Former Flushing resident Catherine Georgianis of Mattituck died Jan. 7 at Peconic Bay Medical Center in Riverhead. She was 81. She was born Feb. 12, 1933, in Northern Epirus, Albania to Vasilios and Agatha Conis. “Resilient, feisty, nurturing, this is Ekaterini Georgianis,” said her daughter, Maria Litos, an educator with a journalism background. “She grew up in the small farming village of Skorgiathes. Her childhood was interrupted by war. Her mother, Agathi, taught her to survive and kept her out of harm’s way from the Nazis who burned her home.”
Mrs. Georgianis youth is one of many such stories about WW II. The tragedy of Northern Epirotes is that families, parents and grandparents were separated by Albania-Greece boundaries. Modern Greek history books state the first Greeks, the Elli, came from the mountains of Epirus. Alexander the Great’s Mother, Olympias, was an Epirus princess. Mrs. Georgianis’ son-in-law electrician Billy Litos, a Northern Epirus immigrant, believes “being a hero is staying in a hostile political area and championing the right to practice one’s Hellenic culture, Greek language and Greek Orthodox religion.” Pyrros Dimas, “the Lion of Himare” is the Greek weight-lifting athlete who will go down in history as the only person to win four gold medals in his field. The Olympian is named after the legendary King Pyrrhus of Epirus. Pyrrhus of Epirus, who lived from 319 B.C.-272 BC, was a Greek general and statesman of the Hellenistic era. He was king of the Greek tribe of Molossians. King Pyrrhus was an opponent of Rome. Some of his successful battles cost him heavy losses from which the term “Pyrrhic victory” originated.
Mrs. Litos explained her mother began a new life when she was fourteen by immigrating to America. She met her father, Vasilios, for the first time in New York City. “Settling in Manhattan, she completed High School and worked in New York’s garment district. She met the love of her life, her husband Demetrios, by chance when they were walking down 5th Avenue in the Greek Independence Day parade. They began more than 60 years of married life together in Manhattan, later in Flushing and finally as retirees in Mattituck.”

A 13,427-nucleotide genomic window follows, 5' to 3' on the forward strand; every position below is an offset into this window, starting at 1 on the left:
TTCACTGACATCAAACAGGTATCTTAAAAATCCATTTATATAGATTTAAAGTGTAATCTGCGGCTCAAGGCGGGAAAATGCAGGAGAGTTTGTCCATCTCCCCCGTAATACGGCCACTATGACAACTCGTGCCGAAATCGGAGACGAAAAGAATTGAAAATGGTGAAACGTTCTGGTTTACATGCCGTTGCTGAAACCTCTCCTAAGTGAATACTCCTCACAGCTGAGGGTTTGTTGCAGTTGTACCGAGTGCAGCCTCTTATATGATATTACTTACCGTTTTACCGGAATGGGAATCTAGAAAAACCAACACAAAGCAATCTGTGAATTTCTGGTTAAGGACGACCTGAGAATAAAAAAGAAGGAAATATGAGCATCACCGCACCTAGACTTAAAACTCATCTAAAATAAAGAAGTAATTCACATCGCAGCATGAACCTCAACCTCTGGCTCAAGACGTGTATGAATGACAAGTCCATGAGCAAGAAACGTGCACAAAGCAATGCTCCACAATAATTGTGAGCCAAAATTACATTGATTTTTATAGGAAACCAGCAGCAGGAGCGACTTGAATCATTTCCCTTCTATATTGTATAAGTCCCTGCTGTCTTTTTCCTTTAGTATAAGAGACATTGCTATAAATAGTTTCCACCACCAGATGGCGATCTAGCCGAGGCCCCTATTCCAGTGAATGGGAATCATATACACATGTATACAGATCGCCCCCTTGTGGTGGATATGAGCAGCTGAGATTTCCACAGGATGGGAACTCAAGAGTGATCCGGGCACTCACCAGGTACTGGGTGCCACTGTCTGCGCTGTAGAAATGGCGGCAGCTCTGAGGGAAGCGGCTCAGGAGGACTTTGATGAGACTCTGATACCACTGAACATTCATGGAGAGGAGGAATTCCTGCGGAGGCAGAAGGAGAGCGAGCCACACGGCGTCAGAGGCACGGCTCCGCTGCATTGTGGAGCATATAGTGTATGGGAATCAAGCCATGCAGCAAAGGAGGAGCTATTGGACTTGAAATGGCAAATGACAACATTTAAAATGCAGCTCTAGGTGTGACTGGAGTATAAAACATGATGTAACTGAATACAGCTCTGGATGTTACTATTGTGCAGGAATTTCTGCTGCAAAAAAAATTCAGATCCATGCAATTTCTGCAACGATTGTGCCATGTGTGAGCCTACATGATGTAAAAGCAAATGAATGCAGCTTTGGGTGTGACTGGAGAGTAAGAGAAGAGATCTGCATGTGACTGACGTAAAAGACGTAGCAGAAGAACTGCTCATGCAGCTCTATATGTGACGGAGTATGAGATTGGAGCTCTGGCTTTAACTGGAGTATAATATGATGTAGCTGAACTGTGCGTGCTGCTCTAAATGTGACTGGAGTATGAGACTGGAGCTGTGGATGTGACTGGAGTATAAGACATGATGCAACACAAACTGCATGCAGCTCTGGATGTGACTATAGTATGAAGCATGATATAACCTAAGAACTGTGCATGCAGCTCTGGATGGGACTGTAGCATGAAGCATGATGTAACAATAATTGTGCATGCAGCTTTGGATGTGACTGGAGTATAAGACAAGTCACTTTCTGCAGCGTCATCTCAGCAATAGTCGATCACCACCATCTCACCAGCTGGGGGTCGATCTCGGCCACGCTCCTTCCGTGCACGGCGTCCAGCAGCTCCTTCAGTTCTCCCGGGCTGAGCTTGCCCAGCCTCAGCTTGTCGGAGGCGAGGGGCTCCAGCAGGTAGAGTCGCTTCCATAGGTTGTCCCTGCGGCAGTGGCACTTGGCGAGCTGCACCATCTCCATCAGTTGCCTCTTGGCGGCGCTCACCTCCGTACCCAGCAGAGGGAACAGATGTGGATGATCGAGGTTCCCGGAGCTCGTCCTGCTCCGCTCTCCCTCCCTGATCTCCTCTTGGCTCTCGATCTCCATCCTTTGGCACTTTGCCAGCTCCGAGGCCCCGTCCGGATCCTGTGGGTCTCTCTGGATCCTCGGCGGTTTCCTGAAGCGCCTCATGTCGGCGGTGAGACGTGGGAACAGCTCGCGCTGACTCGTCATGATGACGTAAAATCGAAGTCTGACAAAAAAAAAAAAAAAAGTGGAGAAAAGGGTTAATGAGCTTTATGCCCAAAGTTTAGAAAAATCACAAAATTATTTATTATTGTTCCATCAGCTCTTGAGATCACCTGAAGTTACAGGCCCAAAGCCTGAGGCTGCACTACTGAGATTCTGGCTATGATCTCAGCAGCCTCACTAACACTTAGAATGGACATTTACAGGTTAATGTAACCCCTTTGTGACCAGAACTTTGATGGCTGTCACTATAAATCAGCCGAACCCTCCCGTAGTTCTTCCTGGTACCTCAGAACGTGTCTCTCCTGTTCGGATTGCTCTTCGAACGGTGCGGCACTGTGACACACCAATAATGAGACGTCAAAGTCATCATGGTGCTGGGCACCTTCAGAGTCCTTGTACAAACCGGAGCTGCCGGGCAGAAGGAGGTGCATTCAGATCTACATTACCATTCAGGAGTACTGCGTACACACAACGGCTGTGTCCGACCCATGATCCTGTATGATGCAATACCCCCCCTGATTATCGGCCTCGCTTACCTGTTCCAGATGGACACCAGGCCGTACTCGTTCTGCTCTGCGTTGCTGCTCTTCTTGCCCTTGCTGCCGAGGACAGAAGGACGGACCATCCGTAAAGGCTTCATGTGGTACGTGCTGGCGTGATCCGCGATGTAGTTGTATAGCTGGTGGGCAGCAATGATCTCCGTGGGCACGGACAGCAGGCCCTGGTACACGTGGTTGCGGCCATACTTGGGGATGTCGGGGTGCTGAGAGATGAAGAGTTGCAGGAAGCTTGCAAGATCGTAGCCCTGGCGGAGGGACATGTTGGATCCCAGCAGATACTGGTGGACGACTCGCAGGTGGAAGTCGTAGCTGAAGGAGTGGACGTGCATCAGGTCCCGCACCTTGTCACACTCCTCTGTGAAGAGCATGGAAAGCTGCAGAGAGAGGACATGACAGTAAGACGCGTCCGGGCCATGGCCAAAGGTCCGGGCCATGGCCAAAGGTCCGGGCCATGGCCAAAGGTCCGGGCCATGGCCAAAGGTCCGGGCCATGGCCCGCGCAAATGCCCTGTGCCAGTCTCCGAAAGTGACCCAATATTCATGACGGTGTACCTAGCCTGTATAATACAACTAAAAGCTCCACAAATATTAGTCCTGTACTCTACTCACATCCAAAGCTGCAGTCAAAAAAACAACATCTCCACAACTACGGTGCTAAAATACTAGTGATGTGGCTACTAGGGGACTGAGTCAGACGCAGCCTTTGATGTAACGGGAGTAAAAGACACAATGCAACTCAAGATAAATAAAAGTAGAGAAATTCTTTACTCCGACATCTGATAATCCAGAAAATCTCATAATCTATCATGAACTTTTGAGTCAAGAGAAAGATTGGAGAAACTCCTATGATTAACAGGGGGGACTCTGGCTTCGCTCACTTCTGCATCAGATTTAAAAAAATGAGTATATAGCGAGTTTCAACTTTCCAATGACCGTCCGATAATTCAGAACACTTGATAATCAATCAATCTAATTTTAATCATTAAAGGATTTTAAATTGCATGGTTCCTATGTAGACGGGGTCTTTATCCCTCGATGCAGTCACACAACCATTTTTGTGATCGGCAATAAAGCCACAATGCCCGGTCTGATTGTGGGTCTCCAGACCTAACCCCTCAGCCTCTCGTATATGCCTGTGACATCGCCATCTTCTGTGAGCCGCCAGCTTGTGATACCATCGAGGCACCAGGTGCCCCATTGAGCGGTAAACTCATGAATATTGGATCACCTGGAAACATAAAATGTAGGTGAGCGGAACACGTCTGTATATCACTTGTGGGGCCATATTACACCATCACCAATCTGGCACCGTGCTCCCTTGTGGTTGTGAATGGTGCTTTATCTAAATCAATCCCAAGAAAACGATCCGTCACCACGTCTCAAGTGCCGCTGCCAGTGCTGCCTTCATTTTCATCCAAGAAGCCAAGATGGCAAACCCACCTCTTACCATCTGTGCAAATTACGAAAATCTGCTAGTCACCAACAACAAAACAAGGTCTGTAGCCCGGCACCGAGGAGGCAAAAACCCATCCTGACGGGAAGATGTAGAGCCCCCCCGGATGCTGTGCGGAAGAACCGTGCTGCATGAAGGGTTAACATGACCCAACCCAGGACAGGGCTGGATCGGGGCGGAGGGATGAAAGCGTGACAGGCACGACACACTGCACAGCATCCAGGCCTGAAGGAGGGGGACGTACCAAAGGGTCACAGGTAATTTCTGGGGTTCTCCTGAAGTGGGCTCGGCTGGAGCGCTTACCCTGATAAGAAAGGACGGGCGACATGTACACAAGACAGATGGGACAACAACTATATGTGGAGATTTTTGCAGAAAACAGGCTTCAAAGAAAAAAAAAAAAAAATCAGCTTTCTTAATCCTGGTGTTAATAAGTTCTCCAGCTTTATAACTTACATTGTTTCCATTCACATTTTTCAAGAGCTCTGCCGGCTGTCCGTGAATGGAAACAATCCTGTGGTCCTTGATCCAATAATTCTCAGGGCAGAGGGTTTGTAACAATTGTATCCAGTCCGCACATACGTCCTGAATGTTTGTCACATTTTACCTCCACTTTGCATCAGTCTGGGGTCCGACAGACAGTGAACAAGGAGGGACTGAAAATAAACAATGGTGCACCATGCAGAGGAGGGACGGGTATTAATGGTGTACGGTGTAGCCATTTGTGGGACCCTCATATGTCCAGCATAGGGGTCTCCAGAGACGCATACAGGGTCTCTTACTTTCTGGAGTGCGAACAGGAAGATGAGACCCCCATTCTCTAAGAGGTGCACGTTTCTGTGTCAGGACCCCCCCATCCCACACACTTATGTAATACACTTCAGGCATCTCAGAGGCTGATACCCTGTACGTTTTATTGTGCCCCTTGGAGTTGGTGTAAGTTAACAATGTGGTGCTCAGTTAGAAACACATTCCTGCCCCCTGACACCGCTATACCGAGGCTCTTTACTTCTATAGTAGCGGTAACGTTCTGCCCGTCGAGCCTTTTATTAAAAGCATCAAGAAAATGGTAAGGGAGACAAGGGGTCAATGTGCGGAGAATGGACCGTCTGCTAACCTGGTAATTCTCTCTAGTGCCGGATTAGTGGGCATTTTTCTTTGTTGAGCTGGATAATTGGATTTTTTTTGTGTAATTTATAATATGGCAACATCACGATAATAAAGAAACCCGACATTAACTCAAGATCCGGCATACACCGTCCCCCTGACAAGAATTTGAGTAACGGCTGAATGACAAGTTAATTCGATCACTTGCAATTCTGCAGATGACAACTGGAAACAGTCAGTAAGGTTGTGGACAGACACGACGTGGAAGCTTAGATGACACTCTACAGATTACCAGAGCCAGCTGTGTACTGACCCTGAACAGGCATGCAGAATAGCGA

The couple raised two children, Nicholas and Maria, dreaming of a better future for her children. “She always emphasized education and never put limitations on what her kids could accomplish,” explained her daughter. “She showed them the value of hard work and how to be mentally tough no matter what life presents. She created a loving home for her family and was always there to guide her children. She was someone who used every moment to create something that would bring happiness to others. She beautified her modest home with her framed needlepoint in table cloths, pillows and an assortment of houseplants that transformed her home into a mini hot house. Her home was always filled with the wonderful aromas of her koulourakia butter cookies and world famous spanakopita.”
Mrs. Georgianis was a mentor to her two grandchildren Christina and Evangelia. She passed on her many talents to them during their summer vacations IN Mattituck. She inspired a love of reading and nature in their granddaughters. Mrs. Georgianis had big dreams for the girls, encouraging them in all their goals. Mrs. Litos believes her mother “is not gone from us. Her memory will always be among the living. Her spirit will always be ready to guide us, to nurture us and to comfort us in our time of greatest need.”
Ms. Georgianis is survived by her husband, Demetrios; her children, Maria Litos of New Hyde Park and Nicholas of Staten Island; her sister Polymneia Babanikas of Bronx and two grandchildren.